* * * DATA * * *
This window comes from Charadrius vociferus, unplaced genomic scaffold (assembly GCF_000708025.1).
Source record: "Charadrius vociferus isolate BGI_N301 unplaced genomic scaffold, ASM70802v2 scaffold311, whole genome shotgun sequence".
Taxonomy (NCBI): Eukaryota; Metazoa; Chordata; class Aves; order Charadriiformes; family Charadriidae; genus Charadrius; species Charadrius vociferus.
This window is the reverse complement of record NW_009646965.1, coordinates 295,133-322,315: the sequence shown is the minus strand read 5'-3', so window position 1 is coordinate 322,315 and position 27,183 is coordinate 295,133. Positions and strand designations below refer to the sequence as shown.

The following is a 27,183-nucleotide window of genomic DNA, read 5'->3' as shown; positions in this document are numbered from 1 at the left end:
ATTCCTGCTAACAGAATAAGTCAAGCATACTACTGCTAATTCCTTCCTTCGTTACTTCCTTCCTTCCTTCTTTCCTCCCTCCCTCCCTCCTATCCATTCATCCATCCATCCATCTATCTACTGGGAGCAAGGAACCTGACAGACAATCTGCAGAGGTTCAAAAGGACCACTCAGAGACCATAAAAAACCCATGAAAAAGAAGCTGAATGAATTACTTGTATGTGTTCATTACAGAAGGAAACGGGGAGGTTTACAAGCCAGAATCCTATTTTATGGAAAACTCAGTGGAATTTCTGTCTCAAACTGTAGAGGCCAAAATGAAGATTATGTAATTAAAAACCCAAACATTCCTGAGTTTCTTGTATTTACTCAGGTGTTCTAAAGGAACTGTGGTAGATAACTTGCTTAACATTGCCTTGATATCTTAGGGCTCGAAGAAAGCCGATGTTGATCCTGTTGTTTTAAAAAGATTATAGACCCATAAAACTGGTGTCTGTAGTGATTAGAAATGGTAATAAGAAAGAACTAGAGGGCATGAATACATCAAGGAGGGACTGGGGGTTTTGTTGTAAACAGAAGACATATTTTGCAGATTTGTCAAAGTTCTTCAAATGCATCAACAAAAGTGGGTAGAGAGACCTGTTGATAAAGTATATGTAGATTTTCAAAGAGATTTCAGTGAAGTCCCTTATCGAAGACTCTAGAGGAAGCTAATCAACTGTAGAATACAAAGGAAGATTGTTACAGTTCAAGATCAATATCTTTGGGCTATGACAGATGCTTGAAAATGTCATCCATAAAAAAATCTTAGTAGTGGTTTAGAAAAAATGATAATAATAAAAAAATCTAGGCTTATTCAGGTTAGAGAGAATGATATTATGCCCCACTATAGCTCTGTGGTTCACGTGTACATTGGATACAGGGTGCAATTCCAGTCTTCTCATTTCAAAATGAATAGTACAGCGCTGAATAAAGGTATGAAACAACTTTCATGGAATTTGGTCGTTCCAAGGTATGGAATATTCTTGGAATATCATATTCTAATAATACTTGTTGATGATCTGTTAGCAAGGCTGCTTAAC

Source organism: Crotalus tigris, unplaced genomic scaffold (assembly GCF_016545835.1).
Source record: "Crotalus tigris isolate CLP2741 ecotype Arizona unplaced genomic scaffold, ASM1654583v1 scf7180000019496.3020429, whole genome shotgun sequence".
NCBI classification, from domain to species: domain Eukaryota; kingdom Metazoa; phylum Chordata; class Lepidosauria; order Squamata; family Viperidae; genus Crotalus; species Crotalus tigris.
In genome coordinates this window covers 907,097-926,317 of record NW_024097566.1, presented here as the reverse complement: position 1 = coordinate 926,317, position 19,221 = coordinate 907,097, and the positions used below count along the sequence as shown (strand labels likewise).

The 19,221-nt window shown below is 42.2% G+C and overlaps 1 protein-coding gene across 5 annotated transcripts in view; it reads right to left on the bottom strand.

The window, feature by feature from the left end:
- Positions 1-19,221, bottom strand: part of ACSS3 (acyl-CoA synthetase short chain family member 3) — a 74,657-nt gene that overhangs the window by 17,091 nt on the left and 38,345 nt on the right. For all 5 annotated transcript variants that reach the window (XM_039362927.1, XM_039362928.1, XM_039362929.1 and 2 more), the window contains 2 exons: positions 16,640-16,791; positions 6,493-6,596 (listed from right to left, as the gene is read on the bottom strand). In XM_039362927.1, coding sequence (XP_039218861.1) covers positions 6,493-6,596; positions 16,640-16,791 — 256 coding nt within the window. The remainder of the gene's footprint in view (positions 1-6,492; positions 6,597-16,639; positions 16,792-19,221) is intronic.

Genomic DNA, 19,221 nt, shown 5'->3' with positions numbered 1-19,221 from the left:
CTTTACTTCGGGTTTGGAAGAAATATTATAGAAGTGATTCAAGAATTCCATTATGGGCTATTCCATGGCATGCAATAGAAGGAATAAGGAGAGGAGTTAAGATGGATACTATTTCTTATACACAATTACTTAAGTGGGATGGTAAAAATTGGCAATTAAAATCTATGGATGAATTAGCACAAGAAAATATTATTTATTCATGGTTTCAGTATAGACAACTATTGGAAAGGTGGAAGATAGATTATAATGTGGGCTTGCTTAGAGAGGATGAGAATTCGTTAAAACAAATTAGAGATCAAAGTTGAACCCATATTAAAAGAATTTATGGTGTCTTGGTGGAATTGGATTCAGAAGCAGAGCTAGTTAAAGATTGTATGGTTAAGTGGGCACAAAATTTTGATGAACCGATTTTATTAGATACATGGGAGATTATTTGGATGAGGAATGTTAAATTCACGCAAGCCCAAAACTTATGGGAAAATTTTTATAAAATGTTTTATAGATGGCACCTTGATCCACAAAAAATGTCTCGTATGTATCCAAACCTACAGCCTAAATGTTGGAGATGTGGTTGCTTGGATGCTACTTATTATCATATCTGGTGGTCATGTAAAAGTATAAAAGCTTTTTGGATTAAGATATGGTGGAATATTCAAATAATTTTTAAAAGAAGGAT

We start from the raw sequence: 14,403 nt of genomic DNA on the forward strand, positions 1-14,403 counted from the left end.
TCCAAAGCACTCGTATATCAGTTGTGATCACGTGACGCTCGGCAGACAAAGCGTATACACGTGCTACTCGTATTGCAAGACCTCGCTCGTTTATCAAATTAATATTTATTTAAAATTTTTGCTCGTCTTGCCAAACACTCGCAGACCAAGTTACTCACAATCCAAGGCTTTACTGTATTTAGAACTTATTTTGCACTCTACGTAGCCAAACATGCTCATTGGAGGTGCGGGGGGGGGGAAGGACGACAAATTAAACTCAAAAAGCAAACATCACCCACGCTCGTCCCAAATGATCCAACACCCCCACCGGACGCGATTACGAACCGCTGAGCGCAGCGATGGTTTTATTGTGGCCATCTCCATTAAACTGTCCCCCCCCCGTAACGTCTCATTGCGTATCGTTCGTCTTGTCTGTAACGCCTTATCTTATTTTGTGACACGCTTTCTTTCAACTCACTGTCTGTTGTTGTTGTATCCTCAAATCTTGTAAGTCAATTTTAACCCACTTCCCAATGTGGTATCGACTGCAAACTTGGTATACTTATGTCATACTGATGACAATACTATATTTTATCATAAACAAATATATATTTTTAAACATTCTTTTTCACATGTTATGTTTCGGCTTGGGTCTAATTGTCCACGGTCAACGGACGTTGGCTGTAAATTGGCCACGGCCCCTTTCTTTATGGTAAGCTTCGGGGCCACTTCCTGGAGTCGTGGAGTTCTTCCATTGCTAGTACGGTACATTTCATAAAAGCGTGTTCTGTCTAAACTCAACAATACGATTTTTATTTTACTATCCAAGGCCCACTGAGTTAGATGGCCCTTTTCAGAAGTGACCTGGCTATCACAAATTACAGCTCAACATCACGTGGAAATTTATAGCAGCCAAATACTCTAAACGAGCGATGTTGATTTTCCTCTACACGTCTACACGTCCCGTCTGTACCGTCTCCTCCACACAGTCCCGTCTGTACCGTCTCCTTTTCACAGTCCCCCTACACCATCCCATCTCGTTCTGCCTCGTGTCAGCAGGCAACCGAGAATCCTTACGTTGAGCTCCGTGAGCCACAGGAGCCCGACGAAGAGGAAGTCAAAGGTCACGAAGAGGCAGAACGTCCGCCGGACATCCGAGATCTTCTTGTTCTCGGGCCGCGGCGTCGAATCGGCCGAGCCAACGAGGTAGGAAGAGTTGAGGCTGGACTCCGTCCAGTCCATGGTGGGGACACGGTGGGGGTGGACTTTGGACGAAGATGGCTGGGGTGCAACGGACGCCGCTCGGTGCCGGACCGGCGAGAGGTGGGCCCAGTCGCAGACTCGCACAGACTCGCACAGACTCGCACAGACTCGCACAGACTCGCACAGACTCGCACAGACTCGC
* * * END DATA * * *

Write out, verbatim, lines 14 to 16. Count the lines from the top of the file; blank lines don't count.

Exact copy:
Genomic DNA, 19,221 nt, shown 5'->3' with positions numbered 1-19,221 from the left:
CTTTACTTCGGGTTTGGAAGAAATATTATAGAAGTGATTCAAGAATTCCATTATGGGCTATTCCATGGCATGCAATAGAAGGAATAAGGAGAGGAGTTAAGATGGATACTATTTCTTATACACAATTACTTAAGTGGGATGGTAAAAATTGGCAATTAAAATCTATGGATGAATTAGCACAAGAAAATATTATTTATTCATGGTTTCAGTATAGACAACTATTGGAAAGGTGGAAGATAGATTATAATGTGGGCTTGCTTAGAGAGGATGAGAATTCGTTAAAACAAATTAGAGATCAAAGTTGAACCCATATTAAAAGAATTTATGGTGTCTTGGTGGAATTGGATTCAGAAGCAGAGCTAGTTAAAGATTGTATGGTTAAGTGGGCACAAAATTTTGATGAACCGATTTTATTAGATACATGGGAGATTATTTGGATGAGGAATGTTAAATTCACGCAAGCCCAAAACTTATGGGAAAATTTTTATAAAATGTTTTATAGATGGCACCTTGATCCACAAAAAATGTCTCGTATGTATCCAAACCTACAGCCTAAATGTTGGAGATGTGGTTGCTTGGATGCTACTTATTATCATATCTGGTGGTCATGTAAAAGTATAAAAGCTTTTTGGATTAAGATATGGTGGAATATTCAAATAATTTTTAAAAGAAGGAT

We start from the raw sequence: 14,403 nt of genomic DNA on the forward strand, positions 1-14,403 counted from the left end.